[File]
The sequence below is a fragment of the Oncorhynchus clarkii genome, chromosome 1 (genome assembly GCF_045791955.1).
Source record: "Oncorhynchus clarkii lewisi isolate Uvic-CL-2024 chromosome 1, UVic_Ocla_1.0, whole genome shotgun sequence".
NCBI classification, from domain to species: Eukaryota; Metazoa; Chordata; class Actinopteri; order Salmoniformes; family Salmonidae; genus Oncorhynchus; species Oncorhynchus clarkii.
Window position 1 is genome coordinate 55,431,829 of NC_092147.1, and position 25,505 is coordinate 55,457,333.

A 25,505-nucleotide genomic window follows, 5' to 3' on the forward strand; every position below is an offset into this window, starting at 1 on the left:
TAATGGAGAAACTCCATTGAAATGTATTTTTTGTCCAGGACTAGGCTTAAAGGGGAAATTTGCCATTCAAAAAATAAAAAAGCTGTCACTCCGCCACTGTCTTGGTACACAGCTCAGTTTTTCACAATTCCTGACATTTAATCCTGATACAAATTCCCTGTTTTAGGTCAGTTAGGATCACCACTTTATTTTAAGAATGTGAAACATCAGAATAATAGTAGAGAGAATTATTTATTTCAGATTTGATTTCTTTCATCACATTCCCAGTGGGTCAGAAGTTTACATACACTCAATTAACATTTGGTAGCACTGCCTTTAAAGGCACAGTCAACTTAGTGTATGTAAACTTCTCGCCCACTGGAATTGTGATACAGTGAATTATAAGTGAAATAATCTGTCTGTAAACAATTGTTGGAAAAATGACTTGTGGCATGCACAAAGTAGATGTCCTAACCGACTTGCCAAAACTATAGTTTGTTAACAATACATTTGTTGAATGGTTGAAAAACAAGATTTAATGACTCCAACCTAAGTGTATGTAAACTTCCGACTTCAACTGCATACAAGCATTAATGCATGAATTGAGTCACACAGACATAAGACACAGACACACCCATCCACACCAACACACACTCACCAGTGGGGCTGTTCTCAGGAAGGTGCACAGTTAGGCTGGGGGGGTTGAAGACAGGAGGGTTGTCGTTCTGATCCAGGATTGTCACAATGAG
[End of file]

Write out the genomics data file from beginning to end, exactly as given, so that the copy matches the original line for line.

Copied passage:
The sequence below is a fragment of the Oncorhynchus clarkii genome, chromosome 1 (genome assembly GCF_045791955.1).
Source record: "Oncorhynchus clarkii lewisi isolate Uvic-CL-2024 chromosome 1, UVic_Ocla_1.0, whole genome shotgun sequence".
NCBI classification, from domain to species: Eukaryota; Metazoa; Chordata; class Actinopteri; order Salmoniformes; family Salmonidae; genus Oncorhynchus; species Oncorhynchus clarkii.
Window position 1 is genome coordinate 55,431,829 of NC_092147.1, and position 25,505 is coordinate 55,457,333.

A 25,505-nucleotide genomic window follows, 5' to 3' on the forward strand; every position below is an offset into this window, starting at 1 on the left:
TAATGGAGAAACTCCATTGAAATGTATTTTTTGTCCAGGACTAGGCTTAAAGGGGAAATTTGCCATTCAAAAAATAAAAAAGCTGTCACTCCGCCACTGTCTTGGTACACAGCTCAGTTTTTCACAATTCCTGACATTTAATCCTGATACAAATTCCCTGTTTTAGGTCAGTTAGGATCACCACTTTATTTTAAGAATGTGAAACATCAGAATAATAGTAGAGAGAATTATTTATTTCAGATTTGATTTCTTTCATCACATTCCCAGTGGGTCAGAAGTTTACATACACTCAATTAACATTTGGTAGCACTGCCTTTAAAGGCACAGTCAACTTAGTGTATGTAAACTTCTCGCCCACTGGAATTGTGATACAGTGAATTATAAGTGAAATAATCTGTCTGTAAACAATTGTTGGAAAAATGACTTGTGGCATGCACAAAGTAGATGTCCTAACCGACTTGCCAAAACTATAGTTTGTTAACAATACATTTGTTGAATGGTTGAAAAACAAGATTTAATGACTCCAACCTAAGTGTATGTAAACTTCCGACTTCAACTGCATACAAGCATTAATGCATGAATTGAGTCACACAGACATAAGACACAGACACACCCATCCACACCAACACACACTCACCAGTGGGGCTGTTCTCAGGAAGGTGCACAGTTAGGCTGGGGGGGTTGAAGACAGGAGGGTTGTCGTTCTGATCCAGGATTGTCACAATGAG